relatively common in homeotherms and their microbial symbiotes.

The homologous enzymes of poikilotherms do not, at least

in some cases, lose their quaternary structure at low temper-

ature (Hochachka and Somero, 1973). The hosts of both V.

necatrix and B. dimorpha are, of course, poikilotherms;

however, the host of the latter microsporidium is a subtrop-

ical, social insect that actively tends its brood, moving

them in a subterranian environment to regulate temperature

and humidity. The tumulus of the nest is a solar heating

device, and there is evidence that metabolic heat production

is significant (Seeley and Heinrich, 1981). The various

lepidopteran hosts of V. necatrix, however, are exposed







to ambient temperatures as are most poikilotherms. Thus,

the stability of quaternary enzyme structure may be more

critical in this microsporidium.

We may only speculate as to the physiological functions)

that may be inhibited by extremes of temperature. However,

the critical event in MB sporulation may well be meiosis.

If the sister nuclei of the diplocaryon found in NMB spores

and the vegetative stages of B. dimorpha are each diploid,

meiosis would produce eight uninucleate haploidd) spores

(MB spores occur in octets bound by a membrane). Evidence

that meiosis does indeed occur in microsporidia has been

published by Loubes et al. (1976) and Hazard et al. (1979).

The hypothesis that meiosis may be the critical event

in MB sporulation inhibition by extremes of temperature

is at least circumstantially supported by the essentially

complete absence of MB spores in specimens placed at 20

or 320 C at an age before eye development becomes visible,

and the partial and highly variable degree of inhibition

in specimens exhibiting early eye development. The appear-

ance of MB sporoblasts approximately coincides with the

earliest visible eye development. At this stage, second

cycle meronts enlarge to the full size of mature pansporo-

blasts, and the diplocaryotic nuclei become very diffuse.

Successive nuclear divisions then produce plasmodia containing

two, four, and finally eight nuclei. Endogenous cytoplasmic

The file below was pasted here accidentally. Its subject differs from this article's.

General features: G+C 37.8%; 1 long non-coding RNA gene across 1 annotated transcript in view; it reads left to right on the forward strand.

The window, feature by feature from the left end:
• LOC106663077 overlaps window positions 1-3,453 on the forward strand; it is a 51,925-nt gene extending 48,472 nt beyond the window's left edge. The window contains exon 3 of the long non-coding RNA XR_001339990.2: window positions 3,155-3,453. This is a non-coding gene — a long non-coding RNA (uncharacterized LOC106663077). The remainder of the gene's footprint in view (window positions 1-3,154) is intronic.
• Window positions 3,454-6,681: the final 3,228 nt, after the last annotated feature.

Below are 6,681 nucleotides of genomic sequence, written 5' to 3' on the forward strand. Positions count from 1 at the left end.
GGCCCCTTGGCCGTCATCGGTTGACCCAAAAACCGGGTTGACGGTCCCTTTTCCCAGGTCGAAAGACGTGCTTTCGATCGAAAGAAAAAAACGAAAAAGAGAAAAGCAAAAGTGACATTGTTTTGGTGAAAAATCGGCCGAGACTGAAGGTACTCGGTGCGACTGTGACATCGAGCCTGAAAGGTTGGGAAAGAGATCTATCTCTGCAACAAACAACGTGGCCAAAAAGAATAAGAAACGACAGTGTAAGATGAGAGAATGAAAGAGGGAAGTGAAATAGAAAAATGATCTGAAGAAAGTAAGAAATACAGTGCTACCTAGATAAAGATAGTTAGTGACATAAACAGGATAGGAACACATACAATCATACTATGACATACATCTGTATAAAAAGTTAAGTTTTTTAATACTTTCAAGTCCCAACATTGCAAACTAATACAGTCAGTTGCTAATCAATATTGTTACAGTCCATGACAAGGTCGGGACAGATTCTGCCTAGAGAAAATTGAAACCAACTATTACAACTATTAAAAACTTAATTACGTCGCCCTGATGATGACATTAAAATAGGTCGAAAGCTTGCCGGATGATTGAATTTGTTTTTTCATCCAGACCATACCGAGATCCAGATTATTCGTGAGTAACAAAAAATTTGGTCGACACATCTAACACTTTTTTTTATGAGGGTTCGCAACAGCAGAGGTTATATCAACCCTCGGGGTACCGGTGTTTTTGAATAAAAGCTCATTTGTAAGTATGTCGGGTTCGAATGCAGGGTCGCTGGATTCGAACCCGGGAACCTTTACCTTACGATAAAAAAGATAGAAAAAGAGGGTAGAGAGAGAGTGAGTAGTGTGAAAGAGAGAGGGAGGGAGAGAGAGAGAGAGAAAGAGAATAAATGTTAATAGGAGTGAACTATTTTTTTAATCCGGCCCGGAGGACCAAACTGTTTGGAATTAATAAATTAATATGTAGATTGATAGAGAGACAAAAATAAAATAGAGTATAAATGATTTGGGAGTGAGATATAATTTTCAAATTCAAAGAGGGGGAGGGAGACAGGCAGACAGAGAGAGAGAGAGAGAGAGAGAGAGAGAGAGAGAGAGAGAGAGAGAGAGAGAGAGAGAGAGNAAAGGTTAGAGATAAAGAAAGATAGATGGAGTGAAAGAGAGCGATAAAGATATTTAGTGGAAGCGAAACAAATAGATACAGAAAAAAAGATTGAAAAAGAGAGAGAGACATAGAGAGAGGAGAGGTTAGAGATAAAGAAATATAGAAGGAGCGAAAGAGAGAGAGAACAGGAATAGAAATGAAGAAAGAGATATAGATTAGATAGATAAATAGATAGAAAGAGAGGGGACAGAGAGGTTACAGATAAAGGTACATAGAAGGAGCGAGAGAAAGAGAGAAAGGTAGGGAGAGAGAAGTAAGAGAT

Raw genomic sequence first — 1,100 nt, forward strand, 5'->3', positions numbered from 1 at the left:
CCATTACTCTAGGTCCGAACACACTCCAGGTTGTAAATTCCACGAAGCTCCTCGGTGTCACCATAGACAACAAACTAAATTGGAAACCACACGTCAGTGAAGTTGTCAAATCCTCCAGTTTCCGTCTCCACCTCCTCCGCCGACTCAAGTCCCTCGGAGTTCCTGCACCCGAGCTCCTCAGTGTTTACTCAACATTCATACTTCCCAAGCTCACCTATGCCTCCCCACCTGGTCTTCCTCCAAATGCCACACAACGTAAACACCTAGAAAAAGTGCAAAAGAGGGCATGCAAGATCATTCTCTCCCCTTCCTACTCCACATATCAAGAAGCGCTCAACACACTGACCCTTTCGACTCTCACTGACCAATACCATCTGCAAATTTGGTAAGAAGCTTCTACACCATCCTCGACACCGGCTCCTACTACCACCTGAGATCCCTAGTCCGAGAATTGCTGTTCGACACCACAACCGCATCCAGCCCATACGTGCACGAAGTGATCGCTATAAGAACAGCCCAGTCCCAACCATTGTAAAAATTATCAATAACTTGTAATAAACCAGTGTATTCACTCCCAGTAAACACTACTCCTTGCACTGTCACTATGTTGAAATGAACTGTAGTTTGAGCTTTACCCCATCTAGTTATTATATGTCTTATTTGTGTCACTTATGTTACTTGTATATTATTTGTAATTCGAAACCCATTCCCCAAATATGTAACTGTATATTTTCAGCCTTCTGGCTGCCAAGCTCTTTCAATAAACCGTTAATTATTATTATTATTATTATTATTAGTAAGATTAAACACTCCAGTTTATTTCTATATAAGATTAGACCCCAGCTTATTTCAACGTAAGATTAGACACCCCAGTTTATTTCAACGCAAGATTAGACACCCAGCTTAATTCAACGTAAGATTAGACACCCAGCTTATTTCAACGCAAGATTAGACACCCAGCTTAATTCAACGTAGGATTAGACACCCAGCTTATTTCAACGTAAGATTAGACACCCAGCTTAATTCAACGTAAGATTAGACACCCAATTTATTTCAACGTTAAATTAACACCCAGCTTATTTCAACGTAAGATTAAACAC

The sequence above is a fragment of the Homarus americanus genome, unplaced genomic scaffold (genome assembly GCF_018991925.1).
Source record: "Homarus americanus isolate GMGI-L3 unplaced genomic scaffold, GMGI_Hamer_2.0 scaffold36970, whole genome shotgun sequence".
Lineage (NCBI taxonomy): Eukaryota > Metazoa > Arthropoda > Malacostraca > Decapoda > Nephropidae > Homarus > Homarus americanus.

budding around these nuclei produces an octet of uninucleate




75



spores bound by a membrane. Thus, meiosis occurs at the

age limit for thermal inhibition of MB spore development.

The high variability of inhibition among pupae in this age

group simply reflects the slight variability in age of indi-

viduals and the degree to which MB sporulation had advanced

at the time of temperature change. Once sporogony is under

way (meiosis has occurred?), it apparently cannot be stopped

by temperatures at least as low as 20 C or as high as 32 C.













CHAPTER NINE

AMENDMENTS TO THE DESCRIPTION OF BURENELLA DIMORPHA


The vegetative stages of B. dimorpha were described

by Jouvenaz and Hazard (1978) from light microscope studies

as follows:

Burenella dimorpha appears to have two sequences
of merogony. The first involves uninucleate
cells with deeply staining cytoplasm (Giemsa)
and compact nuclei that become binucleate and
divide. The second sequence involves binucleate
cells with moderately staining cytoplasm and
less dense nuclei that become tetranucleate and
divide to produce two binucleate cells.(p. 27)

The accuracy of this description is challenged by the follow-

ing considerations.

Studies on the transmission of B. dimorpha have demon-

strated that only the NMB spores are infective for fire

ant larvae (see Transmission and Infectivity of Spores).

The NMB spores are diplocaryotic (Fig 32); therefore, the

infecting sporoplasm is (presumably) also diplocaryotic.

The formation of uninucleate meronts would require either

fusion of the sister nuclei or separation of the nuclei

followed by cell division. Studies of Nosema spp. (Sprague

et al., 1968; Vavra and Undeen, 1970; Cali, 1971) and an

Amblyospora sp. (Andreadis and Hall, 1979) indicate that in

these species, the diplocaryotic condition persists throughout

the life cycle.








Recently I collected an undescribed microsporidium

(a parasite of S. invicta in Brazil) that appears to be

closely related to B. dimorpha. This dimorphic species

also has two sequences of merogony; however, its meronts

are diplocaryotic. These observations and reports prompted

me to reexamine the life cycle of B. dimorpha, with particular

attention to the nuclear condition of early meronts. Addi-

tional studies of ultrastructure, including scanning electron

microscopy, were also conducted.

The appearance of sexual castes in colonies of S. geminata

is seasonal (unpublished), and Jouvenaz and Hazard were

unable to examine diseased sexual pupae. Spores from sexual

pupae have now been examined, and found to differ in one